Conservative talk radio host Larry Elder announced Thursday that he was ending his 2024 Republican campaign for president and endorsing former President Donald Trump.
Elder, who sought to replace California Gov. Gavin Newsom in a failed 2021 recall effort, said in a statement that he had made the “difficult decision” to end his bid after “careful consideration and consultation” with his team and to throw his support behind Trump. Trump’s leadership, he said, was “instrumental in advancing conservative America-first principles and policies that have benefited our great nation.”
He said now was the time to unite behind Trump to beat President Joe Biden. He also said he hoped his campaign had shined a light on the issues important to him, including fatherlessness, fighting crime and opposition to the idea that the U.S. is a racist country.
Elder is the fourth major candidate to suspend or end his 2024 GOP bid, following Miami Mayor Francis Suarez, former Texas congressman Will Hurd and businessman Perry Johnson. Johnson also backed Trump on his way out of the race, while Hurd endorsed former United Nations Ambassador Nikki Haley.
He announced his long-shot campaign in April, saying that “America is in decline, but this decline in not inevitable.”
“We can enter a new American Golden Age, but we must choose a leader who can bring us there. That’s why I’m running for President,” he wrote on X, the platform formerly known as Twitter.
Elder found little visibility in a primary race dominated by Trump and including other high-profile figures such as Haley, former Vice President Mike Pence, Florida Gov. Ron DeSantis, U.S. Sen. Tim Scott and biotech entrepreneur Vivek Ramaswamy.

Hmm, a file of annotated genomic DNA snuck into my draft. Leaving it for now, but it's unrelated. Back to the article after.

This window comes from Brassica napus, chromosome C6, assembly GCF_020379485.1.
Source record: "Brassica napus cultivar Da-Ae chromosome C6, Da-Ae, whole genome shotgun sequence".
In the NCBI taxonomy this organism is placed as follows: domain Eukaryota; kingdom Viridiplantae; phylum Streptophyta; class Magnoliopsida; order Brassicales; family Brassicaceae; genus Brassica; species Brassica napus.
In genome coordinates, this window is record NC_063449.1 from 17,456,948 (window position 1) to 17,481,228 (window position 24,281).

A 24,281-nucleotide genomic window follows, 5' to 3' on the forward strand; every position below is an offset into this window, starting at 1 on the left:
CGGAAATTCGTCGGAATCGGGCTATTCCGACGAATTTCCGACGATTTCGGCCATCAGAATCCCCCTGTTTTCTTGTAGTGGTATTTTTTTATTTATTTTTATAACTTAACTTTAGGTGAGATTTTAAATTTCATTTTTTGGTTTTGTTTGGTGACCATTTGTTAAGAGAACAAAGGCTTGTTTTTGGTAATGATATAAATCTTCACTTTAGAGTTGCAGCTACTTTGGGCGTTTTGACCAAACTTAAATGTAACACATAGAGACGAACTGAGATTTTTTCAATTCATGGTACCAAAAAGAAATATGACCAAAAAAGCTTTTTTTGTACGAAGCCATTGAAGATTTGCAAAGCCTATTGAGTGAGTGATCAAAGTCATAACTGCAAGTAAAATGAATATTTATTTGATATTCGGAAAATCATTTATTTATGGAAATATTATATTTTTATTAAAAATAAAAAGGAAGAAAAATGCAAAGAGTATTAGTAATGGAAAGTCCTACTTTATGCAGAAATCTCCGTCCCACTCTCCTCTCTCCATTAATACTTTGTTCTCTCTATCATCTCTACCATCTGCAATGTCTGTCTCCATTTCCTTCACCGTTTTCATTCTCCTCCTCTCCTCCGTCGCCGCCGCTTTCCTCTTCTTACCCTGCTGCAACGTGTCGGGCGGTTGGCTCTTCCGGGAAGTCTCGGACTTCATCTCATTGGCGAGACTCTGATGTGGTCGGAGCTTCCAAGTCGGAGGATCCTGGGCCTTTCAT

Elder wasn’t among the GOP candidates on stage for either presidential debate after failing to meet the polling and donor qualifications required by the Republican National Committee to participate. He said he filed a complaint with the Federal Election Commission after missing the first one, alleging the rules about debate participation weren’t equally applied to all candidates.
Elder made his first bid for public office in 2021, when he received the most votes out of 46 people who were hoping to replace Newsom in a recall effort. But a majority of voters ended up voting against removing Newsom, making the vote count in the replacement contest irrelevant.
Some Democrats say Elder’s role as a foil to Newsom helped the Democratic governor inspire voters in liberal California to turn out and reject the recall. Newsom attacked Elder for his support of Trump and his conservative positions, such as opposing abortion rights and restrictions imposed to slow the spread of COVID-19, such as mask mandates.
But Elder said the experience of running for office — and the millions of votes he received — showed he had a message that resonated with voters. A lawyer who grew up in Los Angeles’ rough South Central neighborhood, Elder attended an Ivy League college and then law school. He has a following among conservatives through his radio programs and has been a frequent guest on Fox News and other right-wing media.
Elder, who is Black, has criticized Democrats’ “woke” agenda, Black Lives Matter and the notion of systemic racism, positions that have put him at odds with many other Black people.